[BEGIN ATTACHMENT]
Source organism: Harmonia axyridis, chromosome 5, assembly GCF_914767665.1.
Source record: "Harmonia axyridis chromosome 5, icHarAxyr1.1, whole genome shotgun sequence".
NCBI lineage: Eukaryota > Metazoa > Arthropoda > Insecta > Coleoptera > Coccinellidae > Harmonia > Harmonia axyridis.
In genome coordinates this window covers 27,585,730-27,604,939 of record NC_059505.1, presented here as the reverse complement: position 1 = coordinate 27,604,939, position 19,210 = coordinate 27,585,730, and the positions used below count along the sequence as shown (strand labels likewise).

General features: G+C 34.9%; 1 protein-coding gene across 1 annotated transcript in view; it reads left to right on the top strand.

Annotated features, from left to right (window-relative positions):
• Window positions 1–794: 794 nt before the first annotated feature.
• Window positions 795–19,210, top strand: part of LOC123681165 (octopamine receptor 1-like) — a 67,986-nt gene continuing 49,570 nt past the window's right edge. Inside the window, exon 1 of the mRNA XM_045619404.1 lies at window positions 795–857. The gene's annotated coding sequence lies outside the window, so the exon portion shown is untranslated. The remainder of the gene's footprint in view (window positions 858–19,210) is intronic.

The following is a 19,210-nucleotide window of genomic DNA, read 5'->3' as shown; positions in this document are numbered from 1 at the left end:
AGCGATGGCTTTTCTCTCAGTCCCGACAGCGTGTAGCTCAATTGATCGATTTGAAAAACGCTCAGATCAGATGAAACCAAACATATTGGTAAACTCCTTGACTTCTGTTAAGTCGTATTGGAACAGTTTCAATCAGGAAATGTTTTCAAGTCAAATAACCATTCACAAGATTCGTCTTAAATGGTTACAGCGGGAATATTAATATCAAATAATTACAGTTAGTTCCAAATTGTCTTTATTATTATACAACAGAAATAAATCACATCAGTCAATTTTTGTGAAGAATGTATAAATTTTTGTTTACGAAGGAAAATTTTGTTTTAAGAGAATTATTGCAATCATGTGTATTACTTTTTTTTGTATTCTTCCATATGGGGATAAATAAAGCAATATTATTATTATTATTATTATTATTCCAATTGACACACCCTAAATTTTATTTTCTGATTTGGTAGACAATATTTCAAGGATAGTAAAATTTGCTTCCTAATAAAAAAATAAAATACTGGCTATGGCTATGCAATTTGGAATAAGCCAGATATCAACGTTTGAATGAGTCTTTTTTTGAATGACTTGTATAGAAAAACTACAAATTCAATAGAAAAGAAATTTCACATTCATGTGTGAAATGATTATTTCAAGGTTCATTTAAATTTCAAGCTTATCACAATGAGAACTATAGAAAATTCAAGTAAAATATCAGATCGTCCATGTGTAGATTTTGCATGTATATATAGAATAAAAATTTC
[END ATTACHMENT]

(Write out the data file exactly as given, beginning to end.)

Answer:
Source organism: Harmonia axyridis, chromosome 5, assembly GCF_914767665.1.
Source record: "Harmonia axyridis chromosome 5, icHarAxyr1.1, whole genome shotgun sequence".
NCBI lineage: Eukaryota > Metazoa > Arthropoda > Insecta > Coleoptera > Coccinellidae > Harmonia > Harmonia axyridis.
In genome coordinates this window covers 27,585,730-27,604,939 of record NC_059505.1, presented here as the reverse complement: position 1 = coordinate 27,604,939, position 19,210 = coordinate 27,585,730, and the positions used below count along the sequence as shown (strand labels likewise).

General features: G+C 34.9%; 1 protein-coding gene across 1 annotated transcript in view; it reads left to right on the top strand.

Annotated features, from left to right (window-relative positions):
• Window positions 1–794: 794 nt before the first annotated feature.
• Window positions 795–19,210, top strand: part of LOC123681165 (octopamine receptor 1-like) — a 67,986-nt gene continuing 49,570 nt past the window's right edge. Inside the window, exon 1 of the mRNA XM_045619404.1 lies at window positions 795–857. The gene's annotated coding sequence lies outside the window, so the exon portion shown is untranslated. The remainder of the gene's footprint in view (window positions 858–19,210) is intronic.

The following is a 19,210-nucleotide window of genomic DNA, read 5'->3' as shown; positions in this document are numbered from 1 at the left end:
AGCGATGGCTTTTCTCTCAGTCCCGACAGCGTGTAGCTCAATTGATCGATTTGAAAAACGCTCAGATCAGATGAAACCAAACATATTGGTAAACTCCTTGACTTCTGTTAAGTCGTATTGGAACAGTTTCAATCAGGAAATGTTTTCAAGTCAAATAACCATTCACAAGATTCGTCTTAAATGGTTACAGCGGGAATATTAATATCAAATAATTACAGTTAGTTCCAAATTGTCTTTATTATTATACAACAGAAATAAATCACATCAGTCAATTTTTGTGAAGAATGTATAAATTTTTGTTTACGAAGGAAAATTTTGTTTTAAGAGAATTATTGCAATCATGTGTATTACTTTTTTTTGTATTCTTCCATATGGGGATAAATAAAGCAATATTATTATTATTATTATTATTATTCCAATTGACACACCCTAAATTTTATTTTCTGATTTGGTAGACAATATTTCAAGGATAGTAAAATTTGCTTCCTAATAAAAAAATAAAATACTGGCTATGGCTATGCAATTTGGAATAAGCCAGATATCAACGTTTGAATGAGTCTTTTTTTGAATGACTTGTATAGAAAAACTACAAATTCAATAGAAAAGAAATTTCACATTCATGTGTGAAATGATTATTTCAAGGTTCATTTAAATTTCAAGCTTATCACAATGAGAACTATAGAAAATTCAAGTAAAATATCAGATCGTCCATGTGTAGATTTTGCATGTATATATAGAATAAAAATTTC